Moreno-Ocampo said he has a list of 20 possible suspects made up of political and business leaders and that he will prosecute "those most responsible".
'Crimes against humanity'
A day earlier, the ICC authorised the prosecutor to investigate the post-election unrest, in which about 1,200 people died.
The ICC said in a statement issued on Wednesday that "the information available provides a reasonable basis to believe that crimes against humanity have been committed on Kenyan territory".
Weeks of violence followed the 2007 general election, with about 400,000 people fleeing their homes. Hundreds were killed in tribal clashes and police were accused of brutality.
Al Jazeera's Andrew Simmons said that outside Moreno-Ocampo's list of 20 top suspects, there were many others involved in the unrest.
"Beyond those 20, there are hundreds, maybe thousands, of killers, who haven't been brought to justice."
He also said that the witnesses Morano-Ocampo vowed to protect were just a small number of the victims.
"There are countless others out there, in hiding, worried about their lives ... Most human rights campaigners believe there's no such thing as independent justice in Kenya and there's no such thing as independent protection for those who are prepared to risk their lives to give evidence in court."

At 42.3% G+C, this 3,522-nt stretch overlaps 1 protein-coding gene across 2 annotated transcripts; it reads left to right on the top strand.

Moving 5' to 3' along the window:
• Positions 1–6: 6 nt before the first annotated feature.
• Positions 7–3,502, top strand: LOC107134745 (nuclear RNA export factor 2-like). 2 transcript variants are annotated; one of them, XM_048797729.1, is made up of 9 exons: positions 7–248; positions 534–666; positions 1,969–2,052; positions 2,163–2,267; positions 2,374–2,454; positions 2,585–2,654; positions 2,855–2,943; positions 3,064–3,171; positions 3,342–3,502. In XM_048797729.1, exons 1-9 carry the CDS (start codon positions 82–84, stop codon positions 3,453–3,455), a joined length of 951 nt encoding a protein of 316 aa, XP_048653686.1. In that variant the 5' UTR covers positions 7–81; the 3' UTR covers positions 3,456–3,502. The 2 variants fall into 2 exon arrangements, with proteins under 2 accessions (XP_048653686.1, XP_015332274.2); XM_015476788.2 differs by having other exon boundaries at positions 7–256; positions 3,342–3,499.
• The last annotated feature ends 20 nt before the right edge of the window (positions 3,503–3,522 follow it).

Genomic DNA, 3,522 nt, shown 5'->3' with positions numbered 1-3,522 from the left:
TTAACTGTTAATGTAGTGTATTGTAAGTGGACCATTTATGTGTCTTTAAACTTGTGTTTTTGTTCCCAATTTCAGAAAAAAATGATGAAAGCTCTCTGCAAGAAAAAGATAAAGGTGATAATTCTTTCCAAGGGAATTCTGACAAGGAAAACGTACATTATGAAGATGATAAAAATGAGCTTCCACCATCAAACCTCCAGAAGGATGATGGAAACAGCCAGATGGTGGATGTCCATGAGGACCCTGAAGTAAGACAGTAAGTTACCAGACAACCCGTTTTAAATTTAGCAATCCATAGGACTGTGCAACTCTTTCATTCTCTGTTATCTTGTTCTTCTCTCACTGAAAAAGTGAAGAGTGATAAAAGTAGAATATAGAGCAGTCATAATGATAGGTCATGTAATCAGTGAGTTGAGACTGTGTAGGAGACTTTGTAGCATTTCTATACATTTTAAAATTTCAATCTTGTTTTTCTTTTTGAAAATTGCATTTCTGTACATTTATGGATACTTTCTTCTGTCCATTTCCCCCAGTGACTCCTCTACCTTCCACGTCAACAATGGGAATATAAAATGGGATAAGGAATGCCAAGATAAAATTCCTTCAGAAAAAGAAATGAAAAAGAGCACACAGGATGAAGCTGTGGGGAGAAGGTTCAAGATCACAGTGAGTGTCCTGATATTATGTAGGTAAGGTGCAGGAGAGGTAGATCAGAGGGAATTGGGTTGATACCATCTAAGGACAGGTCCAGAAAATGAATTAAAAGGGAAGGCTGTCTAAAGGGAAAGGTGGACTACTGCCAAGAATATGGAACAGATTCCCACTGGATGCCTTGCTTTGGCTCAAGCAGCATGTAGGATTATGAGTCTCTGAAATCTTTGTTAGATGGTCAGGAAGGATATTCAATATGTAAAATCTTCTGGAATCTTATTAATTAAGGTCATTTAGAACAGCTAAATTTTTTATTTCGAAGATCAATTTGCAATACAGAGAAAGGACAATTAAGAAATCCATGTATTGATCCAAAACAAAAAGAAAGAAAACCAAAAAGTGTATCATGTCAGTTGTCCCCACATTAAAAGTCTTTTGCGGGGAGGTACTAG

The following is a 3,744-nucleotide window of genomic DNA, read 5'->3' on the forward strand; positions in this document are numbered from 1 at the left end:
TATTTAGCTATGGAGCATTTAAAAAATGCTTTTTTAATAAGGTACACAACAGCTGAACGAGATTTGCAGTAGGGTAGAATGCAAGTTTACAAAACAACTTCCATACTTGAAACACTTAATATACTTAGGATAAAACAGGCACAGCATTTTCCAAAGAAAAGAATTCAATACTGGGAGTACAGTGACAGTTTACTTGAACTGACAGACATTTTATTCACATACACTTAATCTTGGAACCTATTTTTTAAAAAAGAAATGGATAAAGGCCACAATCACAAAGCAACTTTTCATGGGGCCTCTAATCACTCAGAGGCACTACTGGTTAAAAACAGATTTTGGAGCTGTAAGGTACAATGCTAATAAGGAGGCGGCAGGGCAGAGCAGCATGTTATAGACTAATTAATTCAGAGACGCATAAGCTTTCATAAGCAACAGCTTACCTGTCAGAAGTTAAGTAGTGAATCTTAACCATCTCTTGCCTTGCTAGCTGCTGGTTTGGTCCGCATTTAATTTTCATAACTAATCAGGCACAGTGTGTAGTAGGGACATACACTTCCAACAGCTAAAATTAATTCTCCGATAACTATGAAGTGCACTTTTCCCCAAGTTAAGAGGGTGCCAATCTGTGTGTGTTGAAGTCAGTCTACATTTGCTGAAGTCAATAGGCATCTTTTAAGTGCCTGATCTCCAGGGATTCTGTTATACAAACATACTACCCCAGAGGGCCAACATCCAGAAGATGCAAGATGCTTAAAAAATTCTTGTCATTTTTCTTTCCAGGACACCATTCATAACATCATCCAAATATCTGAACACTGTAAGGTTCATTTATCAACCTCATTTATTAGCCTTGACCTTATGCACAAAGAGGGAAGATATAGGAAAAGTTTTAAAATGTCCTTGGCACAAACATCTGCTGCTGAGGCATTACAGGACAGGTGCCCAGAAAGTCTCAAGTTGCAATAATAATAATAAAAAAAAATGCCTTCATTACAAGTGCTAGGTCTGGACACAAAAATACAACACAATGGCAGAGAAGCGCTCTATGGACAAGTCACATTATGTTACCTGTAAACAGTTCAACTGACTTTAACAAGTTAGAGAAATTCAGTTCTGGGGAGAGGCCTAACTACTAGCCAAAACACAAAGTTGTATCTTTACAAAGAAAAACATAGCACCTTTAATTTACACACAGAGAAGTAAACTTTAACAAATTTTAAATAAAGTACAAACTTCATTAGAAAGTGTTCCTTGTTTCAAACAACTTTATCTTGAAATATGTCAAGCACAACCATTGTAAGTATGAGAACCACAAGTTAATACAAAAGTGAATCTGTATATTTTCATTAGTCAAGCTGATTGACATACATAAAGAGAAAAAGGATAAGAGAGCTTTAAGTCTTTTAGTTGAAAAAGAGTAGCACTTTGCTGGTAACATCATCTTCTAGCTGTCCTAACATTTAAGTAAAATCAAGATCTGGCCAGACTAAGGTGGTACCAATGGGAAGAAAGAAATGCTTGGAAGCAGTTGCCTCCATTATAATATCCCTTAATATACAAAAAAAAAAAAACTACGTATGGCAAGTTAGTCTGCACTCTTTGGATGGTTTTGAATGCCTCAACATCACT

Kenya's failure to set up a tribunal to try suspects of the unrest prompted Kofi Annan, the former UN secretary-general, to hand in the names of important suspects to the ICC.
Annan has welcomed the investigation decision, describing its start as an "important day for justice."
"Justice for the victims suddenly looks brighter. I urge all concerned to fully co-operate with the ICC," he said in a statement on Wednesday.
Mutula Kilonzo, the Kenyan justice minister, also "welcomed" the investigation.
He also said that victims who give evidence are already protected under Kenyan law.
"We have already on the ground a law on witness protection ... and right now there is a draft in parliament seeking to amend it to meet international practices on witness protection," he told Al Jazeera.
"The country has not only local but international obligations that the witnesses are protected. The world is watching, we are well aware of that."
Kenya has agreed to provide the court with confidential information about incidents during the unrest.
Mark Ellis, the executive director at the International Bar Association, praised the ICC's decision on Wednesday.
"I think it is a very important step for Kenya and the international community," he told Al Jazeera.
"The ICC provided an opportunity for Kenya to undertake their own investigation and prosecution, but they were not able to do that.
"It is morally and legally right for the International Criminal Court now to undertake this first step and that is the investigation into the crimes that were committed in Kenya."
Ellis said Kenyans cannot enjoy "sustainable peace and certainly not reconciliation" unless those who have committed the atrocities are brought to justice.
The ICC is the world's first permanent court mandated to bring to justice perpetrators of war crimes, crimes against humanity, and genocide when national courts are unable or unwilling to do so.
Currently, 110 states are parties to the ICC.